I’ve not been to a lot of weddings out side of my own religion, which are fairly peculiar, so I have never heard of a unity candle, but I think I would have blown mine out too. Saying that a couple should “become one” to me means that we should be one in purpose, direction, and love of the Lord. That makes it easier for me to let my dh have the reins when we are dealing with things that are his strength. I think it goes both ways. And, I find that we smooth each other out. (Except in the house cleaning realm–unfortunately we are both the same in that regard and it’s not a good thing.)
Thanks for sharing.
I always thought the unity candle symbolized leaving your families and begining a new one…I’ve seen the two moms come up and light the two small candles, then the couple uses those to light their big candle. That definitely changes the symbolism of blowing or not blowing them out.
We did not have one at our ceremony, mostly because I was trying to avoid cliched wedding traditions that didn’t have any particular meaning to us.
Now that you mention it, Becky, I have seen that too. It was a methodist wedding where I did first.
The Nazerene-based weddings I watched (or watched my parents participate in, singing) I heard the pastor once discussing my version with the couple, and I remember my parents talking about it once.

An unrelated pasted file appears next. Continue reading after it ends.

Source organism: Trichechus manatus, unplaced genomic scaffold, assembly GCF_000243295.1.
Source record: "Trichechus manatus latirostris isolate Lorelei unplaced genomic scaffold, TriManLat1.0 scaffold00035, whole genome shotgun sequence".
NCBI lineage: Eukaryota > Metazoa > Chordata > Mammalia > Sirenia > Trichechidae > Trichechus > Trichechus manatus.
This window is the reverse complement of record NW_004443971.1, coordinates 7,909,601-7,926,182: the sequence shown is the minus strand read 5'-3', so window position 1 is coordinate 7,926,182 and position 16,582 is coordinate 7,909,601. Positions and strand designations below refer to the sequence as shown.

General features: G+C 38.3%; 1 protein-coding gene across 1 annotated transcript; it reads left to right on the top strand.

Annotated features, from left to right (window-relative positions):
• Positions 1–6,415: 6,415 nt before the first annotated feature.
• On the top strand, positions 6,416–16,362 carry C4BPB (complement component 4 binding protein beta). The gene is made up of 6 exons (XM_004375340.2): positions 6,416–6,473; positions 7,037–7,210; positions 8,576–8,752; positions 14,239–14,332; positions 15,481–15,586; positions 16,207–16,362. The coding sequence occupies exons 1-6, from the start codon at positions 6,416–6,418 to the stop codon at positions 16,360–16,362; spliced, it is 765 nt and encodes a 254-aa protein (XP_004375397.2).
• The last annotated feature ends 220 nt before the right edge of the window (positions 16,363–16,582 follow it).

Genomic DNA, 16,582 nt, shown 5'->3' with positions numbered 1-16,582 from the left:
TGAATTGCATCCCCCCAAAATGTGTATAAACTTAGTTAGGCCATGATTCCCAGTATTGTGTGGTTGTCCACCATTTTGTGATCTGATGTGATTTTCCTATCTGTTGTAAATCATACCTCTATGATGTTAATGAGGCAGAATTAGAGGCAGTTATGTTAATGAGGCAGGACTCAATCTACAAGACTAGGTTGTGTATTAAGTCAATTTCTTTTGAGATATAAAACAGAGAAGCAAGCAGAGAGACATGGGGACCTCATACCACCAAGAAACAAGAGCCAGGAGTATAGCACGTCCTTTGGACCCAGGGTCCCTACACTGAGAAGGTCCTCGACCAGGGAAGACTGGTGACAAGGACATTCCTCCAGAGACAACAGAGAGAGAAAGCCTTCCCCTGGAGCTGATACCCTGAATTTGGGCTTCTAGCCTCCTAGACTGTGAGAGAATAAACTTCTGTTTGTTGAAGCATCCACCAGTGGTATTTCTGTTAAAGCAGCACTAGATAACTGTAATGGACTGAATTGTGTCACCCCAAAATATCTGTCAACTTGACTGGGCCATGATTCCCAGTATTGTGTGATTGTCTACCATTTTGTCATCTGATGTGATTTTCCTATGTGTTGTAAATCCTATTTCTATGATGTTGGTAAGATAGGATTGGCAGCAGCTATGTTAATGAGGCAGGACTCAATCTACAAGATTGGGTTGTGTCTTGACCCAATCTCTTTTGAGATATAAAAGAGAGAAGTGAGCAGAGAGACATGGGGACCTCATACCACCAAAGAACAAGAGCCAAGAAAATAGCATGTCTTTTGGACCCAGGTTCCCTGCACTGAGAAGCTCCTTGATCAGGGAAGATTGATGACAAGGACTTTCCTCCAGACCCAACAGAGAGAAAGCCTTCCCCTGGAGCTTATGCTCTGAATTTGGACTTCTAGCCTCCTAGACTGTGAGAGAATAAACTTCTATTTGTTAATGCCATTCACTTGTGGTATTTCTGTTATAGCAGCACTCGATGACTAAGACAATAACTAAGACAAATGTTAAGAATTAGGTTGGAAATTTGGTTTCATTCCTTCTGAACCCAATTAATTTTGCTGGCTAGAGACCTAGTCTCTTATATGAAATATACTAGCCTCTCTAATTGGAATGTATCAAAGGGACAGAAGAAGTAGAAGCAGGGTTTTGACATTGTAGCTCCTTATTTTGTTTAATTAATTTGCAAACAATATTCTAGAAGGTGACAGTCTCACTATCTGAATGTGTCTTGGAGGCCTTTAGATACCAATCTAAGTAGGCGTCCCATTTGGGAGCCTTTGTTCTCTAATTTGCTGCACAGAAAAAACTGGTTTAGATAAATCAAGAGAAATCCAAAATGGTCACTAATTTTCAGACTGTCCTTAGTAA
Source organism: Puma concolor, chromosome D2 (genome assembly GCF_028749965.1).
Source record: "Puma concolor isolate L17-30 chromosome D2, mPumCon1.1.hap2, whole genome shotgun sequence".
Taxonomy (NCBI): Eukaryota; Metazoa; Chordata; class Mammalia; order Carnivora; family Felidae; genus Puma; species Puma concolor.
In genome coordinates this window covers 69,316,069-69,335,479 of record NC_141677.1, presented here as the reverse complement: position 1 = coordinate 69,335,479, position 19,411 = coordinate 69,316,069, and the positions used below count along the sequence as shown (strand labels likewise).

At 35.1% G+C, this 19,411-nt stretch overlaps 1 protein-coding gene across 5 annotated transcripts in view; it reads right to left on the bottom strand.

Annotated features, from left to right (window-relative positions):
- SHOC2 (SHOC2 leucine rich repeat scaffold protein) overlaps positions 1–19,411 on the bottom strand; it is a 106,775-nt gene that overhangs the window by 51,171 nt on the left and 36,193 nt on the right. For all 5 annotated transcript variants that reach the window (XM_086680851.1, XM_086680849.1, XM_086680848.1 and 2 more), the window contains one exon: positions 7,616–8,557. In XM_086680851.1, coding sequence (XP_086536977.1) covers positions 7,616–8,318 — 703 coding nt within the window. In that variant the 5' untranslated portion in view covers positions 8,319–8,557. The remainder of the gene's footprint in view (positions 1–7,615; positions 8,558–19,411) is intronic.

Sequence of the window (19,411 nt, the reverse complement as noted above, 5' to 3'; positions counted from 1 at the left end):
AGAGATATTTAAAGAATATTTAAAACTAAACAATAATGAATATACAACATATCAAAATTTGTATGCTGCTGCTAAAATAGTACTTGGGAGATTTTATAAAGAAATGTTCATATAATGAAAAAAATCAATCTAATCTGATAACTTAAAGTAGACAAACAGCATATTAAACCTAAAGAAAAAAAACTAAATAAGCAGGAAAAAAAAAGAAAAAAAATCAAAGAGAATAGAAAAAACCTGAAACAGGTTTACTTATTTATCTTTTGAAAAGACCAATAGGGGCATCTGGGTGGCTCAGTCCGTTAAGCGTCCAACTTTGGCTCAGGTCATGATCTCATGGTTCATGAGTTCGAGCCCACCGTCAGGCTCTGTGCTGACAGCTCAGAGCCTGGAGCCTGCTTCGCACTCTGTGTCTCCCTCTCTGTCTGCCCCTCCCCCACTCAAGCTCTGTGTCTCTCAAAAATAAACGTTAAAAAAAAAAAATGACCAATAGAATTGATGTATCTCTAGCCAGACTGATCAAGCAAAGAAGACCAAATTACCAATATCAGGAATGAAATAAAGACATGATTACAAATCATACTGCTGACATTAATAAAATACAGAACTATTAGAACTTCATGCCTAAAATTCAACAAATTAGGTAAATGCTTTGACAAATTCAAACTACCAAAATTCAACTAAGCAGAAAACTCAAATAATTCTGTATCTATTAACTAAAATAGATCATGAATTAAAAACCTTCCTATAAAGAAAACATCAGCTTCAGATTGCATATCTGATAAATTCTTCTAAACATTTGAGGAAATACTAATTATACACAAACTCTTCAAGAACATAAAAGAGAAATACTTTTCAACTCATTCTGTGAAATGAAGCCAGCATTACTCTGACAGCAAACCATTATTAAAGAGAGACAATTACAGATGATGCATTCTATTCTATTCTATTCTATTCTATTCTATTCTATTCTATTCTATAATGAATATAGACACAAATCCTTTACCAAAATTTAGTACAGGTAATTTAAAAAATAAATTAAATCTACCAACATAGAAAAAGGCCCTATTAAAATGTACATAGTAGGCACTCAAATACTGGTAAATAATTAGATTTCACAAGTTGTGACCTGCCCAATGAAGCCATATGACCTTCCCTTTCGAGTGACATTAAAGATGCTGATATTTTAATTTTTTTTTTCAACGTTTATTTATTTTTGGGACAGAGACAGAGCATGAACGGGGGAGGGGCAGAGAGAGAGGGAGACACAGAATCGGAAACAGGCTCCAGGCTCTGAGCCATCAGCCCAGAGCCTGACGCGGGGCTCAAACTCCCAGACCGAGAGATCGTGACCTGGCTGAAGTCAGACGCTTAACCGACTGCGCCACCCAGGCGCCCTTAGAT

I suppose I don’t remember exactly why we skipped the candle, but it was probably a combination of what I mentioned above and really not-caring.
My hubby & I did a unique thing for our unity candle to capture both the individuality and one-ness of our lives. My mom made a roll-up beeswax candle that had THREE wicks. We also had 2 separate candles that the mothers brought up the aisle at the beginning. At the unity candle part of the ceremony, we took the individual candles and used them to light the 3-wick candle, then blew out the separate ones. The 3 wicks symbolized me, my hubby & God — coming together in one flame. It was also symbolic of our wedding theme: “Marriage takes three.” I’ve never seen a wedding before or since do that, but I thought it was a special way to blend individuality and oneness with our commitment to each other and God.
What a creative idea Esther!
Such a thoughtful compromise.
I’ll borrow that if I may. I find myself giving random advice to various people, and this is a great idea to share :) .
I like it!
Thanks, Amy Jane! I got the idea years ago from watching Fiddler on the Roof. In the wedding scene, the villagers marched through the village on the way to the wedding carrying what looked like braided candles. After I researched it, I discovered they were only 2-wick candles, but it got me thinking about the idea of triple wicks contributing to a single flame. I totally agree with you that we don’t abandon our individuality when we become one in marriage!
Maybe my wedding could start a new trend in unity candle ceremonies! :-) If you e-mail me privately, I can send you to the link that shows a video clip of that part of the ceremony! We did a few unique things to add meaning to our ceremony.